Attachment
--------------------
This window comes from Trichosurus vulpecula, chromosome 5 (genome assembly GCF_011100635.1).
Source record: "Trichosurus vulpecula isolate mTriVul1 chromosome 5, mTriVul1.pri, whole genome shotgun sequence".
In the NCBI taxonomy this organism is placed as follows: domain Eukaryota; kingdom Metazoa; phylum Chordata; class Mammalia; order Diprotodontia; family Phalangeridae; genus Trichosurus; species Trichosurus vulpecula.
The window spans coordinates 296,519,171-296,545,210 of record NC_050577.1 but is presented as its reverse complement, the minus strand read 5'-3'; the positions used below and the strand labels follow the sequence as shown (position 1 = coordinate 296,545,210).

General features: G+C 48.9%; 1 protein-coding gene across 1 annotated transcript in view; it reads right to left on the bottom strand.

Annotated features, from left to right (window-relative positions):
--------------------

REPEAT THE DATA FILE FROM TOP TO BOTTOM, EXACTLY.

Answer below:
This window comes from Trichosurus vulpecula, chromosome 5 (genome assembly GCF_011100635.1).
Source record: "Trichosurus vulpecula isolate mTriVul1 chromosome 5, mTriVul1.pri, whole genome shotgun sequence".
In the NCBI taxonomy this organism is placed as follows: domain Eukaryota; kingdom Metazoa; phylum Chordata; class Mammalia; order Diprotodontia; family Phalangeridae; genus Trichosurus; species Trichosurus vulpecula.
The window spans coordinates 296,519,171-296,545,210 of record NC_050577.1 but is presented as its reverse complement, the minus strand read 5'-3'; the positions used below and the strand labels follow the sequence as shown (position 1 = coordinate 296,545,210).

General features: G+C 48.9%; 1 protein-coding gene across 1 annotated transcript in view; it reads right to left on the bottom strand.

Annotated features, from left to right (window-relative positions):